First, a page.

THE networks have come forward with a voluntary program to put a parental warning on violent TV shows - but how useful will those labels be to parents? Among a number of people who have spent years observing the interplay between moms and dads, children, and the TV set, the consensus is: not very useful.
Dorothy Singer has been studying TV-watching habits for nearly a quarter century as co-director of Yale University's Family Television Research and Consultation Center. Most of the shows carrying the warning will come on too late to be of much concern to younger children, she says.
As for older kids, she adds, "maybe it will only intrigue a few more people to watch."
The basic need, Dr. Singer says, is an overall decrease in the amount of violence on television.
The networks could make a more concrete contribution to lessening the problem of children's exposure to violence by eliminating promos that regularly run during children's viewing hours but are aimed at adults, she suggests.
Singer says her center frequently hears from parents who are concerned about the violent content of such promos.
Beyond the network decisions, parents cannot abdicate their own decisionmaking responsibilities, Singer adds. She is skeptical about proposed technology to allow parents to pre-program sets so that kids can't watch questionable shows.
"Parents have the simple option of saying `no!' You don't have to pre-program. You don't need any gadget at all."
Susan Ginsberg, director of the Work and Family Program at Bank Street College in New York City, says the best option for parents is often just to say "no TV between 8 [p.m.] and 10 [p.m.] and not get into fights about each program." She thinks that "it's helpful to have a scale for gauging violence," as such warnings have some value.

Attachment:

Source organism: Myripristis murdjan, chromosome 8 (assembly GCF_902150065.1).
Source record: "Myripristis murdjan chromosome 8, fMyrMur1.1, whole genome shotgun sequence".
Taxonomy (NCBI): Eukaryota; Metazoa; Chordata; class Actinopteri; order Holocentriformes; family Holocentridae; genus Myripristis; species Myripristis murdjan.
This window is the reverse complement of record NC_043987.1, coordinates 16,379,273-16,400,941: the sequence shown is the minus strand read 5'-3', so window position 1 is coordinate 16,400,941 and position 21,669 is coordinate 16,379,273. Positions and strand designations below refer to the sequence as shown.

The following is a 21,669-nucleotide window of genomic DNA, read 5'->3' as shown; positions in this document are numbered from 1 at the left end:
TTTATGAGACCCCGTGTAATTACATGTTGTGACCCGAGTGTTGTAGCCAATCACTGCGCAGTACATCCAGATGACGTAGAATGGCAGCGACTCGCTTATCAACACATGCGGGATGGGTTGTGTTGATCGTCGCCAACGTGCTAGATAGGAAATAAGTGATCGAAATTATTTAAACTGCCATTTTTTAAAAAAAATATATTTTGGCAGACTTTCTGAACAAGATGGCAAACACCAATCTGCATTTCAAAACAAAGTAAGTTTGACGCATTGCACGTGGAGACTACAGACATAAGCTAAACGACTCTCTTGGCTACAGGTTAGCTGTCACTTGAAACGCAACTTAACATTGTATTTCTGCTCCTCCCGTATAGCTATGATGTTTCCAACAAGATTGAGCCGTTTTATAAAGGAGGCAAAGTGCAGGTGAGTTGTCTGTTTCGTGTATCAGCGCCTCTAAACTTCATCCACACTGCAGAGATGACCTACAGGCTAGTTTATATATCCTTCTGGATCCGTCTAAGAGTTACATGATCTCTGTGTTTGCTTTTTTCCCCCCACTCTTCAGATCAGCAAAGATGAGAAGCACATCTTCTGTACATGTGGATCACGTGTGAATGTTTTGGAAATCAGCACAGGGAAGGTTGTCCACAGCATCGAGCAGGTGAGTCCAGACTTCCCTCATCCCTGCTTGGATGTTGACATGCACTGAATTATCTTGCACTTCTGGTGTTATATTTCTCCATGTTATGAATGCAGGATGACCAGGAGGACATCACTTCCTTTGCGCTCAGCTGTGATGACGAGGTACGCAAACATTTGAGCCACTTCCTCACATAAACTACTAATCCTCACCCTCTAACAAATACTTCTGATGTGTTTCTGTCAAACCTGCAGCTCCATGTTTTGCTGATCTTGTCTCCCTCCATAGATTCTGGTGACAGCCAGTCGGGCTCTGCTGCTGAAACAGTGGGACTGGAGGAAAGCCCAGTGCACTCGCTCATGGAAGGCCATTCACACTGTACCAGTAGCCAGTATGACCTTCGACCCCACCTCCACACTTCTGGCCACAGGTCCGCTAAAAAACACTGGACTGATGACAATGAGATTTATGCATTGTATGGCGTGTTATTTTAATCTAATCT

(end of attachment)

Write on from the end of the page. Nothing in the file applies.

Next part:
BUT she, too, says the critical issue is the quantity of violence. "The networks are trying to look socially responsible, but if they really want to be socially responsible, they should be stopping the gratuitous violence. There are plenty of other stories to tell that don't involve guns and blowing people's heads off."
"I think this is a step," says Linda Braun, who runs the Families First Parenting Program in the Boston area, which works with some 5,000 families a year.
"I think the programs should be labeled. My job as a parent educator is to help parents develop the tools to say `no' to their children." That, in her view, means getting beyond the instant fuss whenever the TV is turned off and beyond the argument that "everybody else is watching it."
The fundamental task, says Ms. Braun, is first to get parents' attention.
"If you can get a clear message across - this is not good for your children - then parents become very interested in learning strategies to monitor TV watching." A crucial part of those strategies, she continues, is teamwork between parent and child in deciding each week what's really worth watching.
Singer suggests this analogy to families she works with: "Would you let a stranger come into your house and hawk products or knock someone down and not do anything about it? That "person" (the TV) should be treated like any other, she says. "You can stay if your manners are good."